RD: In Special Collections, I have much less direct contact with patrons. Although I sometimes assist in finding information for researchers, I am not their primary contact, and they are often not physically present while we find the information needed. Most of my work is behind the scenes, helping prepare items for accession. Especially when cataloging, it can be quite detailed and require extended concentration. In my public library experience, by far the bulk of my time was spent at the reference desk. There was naturally more of a sense of immediacy as I took each inquiry as it came, and I had very few extended projects.

    FC: You certainly have some wellrounded and interesting experience. Do you have any particular professional plans for the future?

    RD: I’d like to continue learning about archives, special collections and cataloging. It’s been a steep learning curve for me this past year, since I had never worked with historical items or really even digital collections before. I’ve done plenty of Googling about the history of the book and printing in general, and more specific searching about subjects that came up, such as the differences between etching and lithography, what incunables are, and how a fine art facsimile of a work is made. Michael Knies, Special Collections Librarian, and Colleen Farry, Digital Services librarian, have been wonderful about answering my questions, and I’ve been fortunate to attend a few classes that Michael taught. Additionally, Cataloging Assistant Marleen Cloutier has been incredibly helpful with cataloging issues. I know that there is so much more to study!

    FC: Tell us about your life outside the library. What do you do when you are not working?

    RD: I like music, and in the spring, I sang with the Choral Society of NEPA, which was fun. But most of my time outside of work is spent with my family. My daughter, Julie, is 14 and will be a freshman in high school this year, and my sons, Justin and Jesse, are 12 and 10. We have a pop-up camper and have a great time taking it for weekend trips. Lately, we’ve been appreciating the slower pace of summer around the house. I planted a (very small) garden, which I’ve never done before. We’ve been playing more board games. I’ve had a summer stint as the banker in LIFE, I think mainly because I am the least competitive and therefore the most trusted not to cheat!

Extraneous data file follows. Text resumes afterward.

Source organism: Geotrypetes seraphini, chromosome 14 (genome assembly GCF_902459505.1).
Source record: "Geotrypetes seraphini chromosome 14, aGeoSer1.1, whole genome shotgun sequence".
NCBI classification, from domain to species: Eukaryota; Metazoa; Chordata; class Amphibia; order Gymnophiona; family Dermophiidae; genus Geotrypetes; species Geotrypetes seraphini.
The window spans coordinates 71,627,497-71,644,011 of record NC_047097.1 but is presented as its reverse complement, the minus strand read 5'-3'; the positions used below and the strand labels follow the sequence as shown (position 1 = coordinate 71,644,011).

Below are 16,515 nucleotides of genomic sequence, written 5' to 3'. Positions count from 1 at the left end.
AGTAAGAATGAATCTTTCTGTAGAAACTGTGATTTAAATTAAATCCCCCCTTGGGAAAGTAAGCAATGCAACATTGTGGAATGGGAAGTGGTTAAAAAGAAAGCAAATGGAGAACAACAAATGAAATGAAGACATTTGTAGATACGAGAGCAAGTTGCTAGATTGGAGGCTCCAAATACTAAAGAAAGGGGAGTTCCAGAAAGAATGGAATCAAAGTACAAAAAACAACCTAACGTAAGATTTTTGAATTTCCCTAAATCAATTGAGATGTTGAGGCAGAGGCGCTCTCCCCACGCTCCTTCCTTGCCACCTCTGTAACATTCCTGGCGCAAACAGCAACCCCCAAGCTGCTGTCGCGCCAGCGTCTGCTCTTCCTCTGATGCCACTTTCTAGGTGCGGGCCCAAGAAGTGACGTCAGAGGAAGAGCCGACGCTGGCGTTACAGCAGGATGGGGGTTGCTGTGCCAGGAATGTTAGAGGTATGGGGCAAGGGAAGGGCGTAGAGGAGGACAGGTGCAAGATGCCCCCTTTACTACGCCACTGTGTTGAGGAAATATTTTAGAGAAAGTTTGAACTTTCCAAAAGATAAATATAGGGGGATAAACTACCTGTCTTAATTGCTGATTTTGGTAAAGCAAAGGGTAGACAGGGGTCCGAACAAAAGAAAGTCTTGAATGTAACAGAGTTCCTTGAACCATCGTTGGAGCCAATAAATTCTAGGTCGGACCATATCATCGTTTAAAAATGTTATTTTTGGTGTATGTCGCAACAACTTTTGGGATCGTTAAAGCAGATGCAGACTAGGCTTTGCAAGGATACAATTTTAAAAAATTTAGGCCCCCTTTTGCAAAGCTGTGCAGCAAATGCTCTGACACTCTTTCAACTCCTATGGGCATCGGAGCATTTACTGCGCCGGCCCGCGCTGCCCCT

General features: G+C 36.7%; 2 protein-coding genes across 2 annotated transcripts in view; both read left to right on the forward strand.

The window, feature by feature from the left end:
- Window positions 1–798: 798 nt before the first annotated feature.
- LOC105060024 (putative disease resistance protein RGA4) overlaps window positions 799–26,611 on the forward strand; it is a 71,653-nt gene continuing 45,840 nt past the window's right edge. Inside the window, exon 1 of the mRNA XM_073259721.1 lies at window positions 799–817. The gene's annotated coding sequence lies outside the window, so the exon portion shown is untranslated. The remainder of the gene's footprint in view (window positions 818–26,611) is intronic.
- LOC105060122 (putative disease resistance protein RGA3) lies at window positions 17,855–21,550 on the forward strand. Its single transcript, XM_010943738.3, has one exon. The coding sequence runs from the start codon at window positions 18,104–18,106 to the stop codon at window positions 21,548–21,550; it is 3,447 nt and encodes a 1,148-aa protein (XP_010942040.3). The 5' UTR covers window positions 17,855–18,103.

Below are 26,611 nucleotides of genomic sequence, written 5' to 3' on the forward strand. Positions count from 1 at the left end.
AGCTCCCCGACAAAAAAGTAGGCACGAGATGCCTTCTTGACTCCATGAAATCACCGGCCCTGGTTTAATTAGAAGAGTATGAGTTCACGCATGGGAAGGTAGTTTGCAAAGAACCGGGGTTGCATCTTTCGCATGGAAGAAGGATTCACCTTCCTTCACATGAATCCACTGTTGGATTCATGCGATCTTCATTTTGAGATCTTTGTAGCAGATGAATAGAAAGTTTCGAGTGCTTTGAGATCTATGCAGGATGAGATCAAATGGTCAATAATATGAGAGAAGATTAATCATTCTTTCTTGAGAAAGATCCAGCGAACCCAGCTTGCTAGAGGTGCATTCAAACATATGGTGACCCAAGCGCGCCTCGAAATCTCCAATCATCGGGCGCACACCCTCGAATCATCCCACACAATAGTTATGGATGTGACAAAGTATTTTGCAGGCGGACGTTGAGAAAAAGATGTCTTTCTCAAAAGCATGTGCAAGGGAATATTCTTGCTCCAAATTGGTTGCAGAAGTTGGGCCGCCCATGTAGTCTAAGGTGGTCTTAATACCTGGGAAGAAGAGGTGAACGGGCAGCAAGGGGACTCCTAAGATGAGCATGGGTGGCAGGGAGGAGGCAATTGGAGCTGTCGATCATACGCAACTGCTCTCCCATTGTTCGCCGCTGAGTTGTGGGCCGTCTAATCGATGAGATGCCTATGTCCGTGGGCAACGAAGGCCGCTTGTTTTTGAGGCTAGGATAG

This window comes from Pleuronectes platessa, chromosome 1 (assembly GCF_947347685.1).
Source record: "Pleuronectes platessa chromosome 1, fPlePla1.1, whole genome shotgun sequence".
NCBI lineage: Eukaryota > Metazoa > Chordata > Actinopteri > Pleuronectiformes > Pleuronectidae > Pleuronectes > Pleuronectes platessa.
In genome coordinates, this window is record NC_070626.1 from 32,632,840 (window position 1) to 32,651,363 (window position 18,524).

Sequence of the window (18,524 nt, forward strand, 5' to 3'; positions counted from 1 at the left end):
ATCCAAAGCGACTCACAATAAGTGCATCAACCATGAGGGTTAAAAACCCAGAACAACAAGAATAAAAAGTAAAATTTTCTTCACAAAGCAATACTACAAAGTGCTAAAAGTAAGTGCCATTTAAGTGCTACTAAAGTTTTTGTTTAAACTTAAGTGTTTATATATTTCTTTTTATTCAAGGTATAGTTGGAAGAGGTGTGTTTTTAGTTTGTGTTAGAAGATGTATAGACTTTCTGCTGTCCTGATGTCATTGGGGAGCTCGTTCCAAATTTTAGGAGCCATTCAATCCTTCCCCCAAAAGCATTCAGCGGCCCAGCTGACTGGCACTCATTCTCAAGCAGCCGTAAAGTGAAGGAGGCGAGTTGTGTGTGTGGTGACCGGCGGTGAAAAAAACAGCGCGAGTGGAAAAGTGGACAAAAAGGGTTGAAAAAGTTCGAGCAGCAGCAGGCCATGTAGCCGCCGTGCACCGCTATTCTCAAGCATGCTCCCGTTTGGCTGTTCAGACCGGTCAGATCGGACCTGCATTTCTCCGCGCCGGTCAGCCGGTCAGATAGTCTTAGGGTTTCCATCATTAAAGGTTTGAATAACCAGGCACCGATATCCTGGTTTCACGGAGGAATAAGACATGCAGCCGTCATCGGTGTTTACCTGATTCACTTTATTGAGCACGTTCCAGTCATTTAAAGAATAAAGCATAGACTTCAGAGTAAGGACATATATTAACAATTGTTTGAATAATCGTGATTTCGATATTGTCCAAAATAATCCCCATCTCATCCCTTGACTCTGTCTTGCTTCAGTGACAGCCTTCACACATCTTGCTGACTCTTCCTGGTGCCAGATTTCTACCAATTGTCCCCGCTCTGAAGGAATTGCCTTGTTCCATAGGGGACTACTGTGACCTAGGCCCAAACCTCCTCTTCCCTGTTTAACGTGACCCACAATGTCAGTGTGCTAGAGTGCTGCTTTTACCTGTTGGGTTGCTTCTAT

FC: Finally, you mentioned you chose to pursue a degree in English and then a career in librarianship because you love reading and discussing literature, so I have to ask: What is your favorite literary work and why?

    RD: That’s such a hard question for me, because it changes all the time! Usually my favorite is whatever I have read most frequently! I’ll narrow it down to two current favorites: The Count of Monte Cristo by Alexandre Dumas and Gilead by Marilynne Robinson. The Count starts out as an adventure story, with a plot very similar to The Shawshank Redemption, but the bulk of the novel takes place after the main character has escaped from prison and, under various aliases, exacts revenge on those responsible for his suffering. As he sees the effects of his actions on those he has blamed, he slowly begins to change from a man bent on vengeance to one aware of his unworthiness to inflict it. The novel explores the ideas of justice and revenge, suffering and grief, and grace. It’s a masterpiece. Gilead is beautifully written. It captures the thoughts of an elderly retired minister, who is aware that he is dying and is writing a journal of sorts for the benefit of his young son. As the minister struggles with situations both within and without himself, the author also wrestles with themes of law versus grace and the fairness of the doctrine of predestination. Although I hadn’t thought of it before, the ideas of the novels are kind of similar. Both have protagonists who have reasons for wanting to see justice done, and in both cases, grace interferes and changes their desires. Maybe I like the concept of the power of undeserved favor.

    FC: That’s fascinating! Thanks for taking the time to share a bit about yourself with us. We appreciate having you on our staff.

    Frank Conserette is the editor of Information Update.
    Frank Conserette is the editor of Information Update.
    Back to Top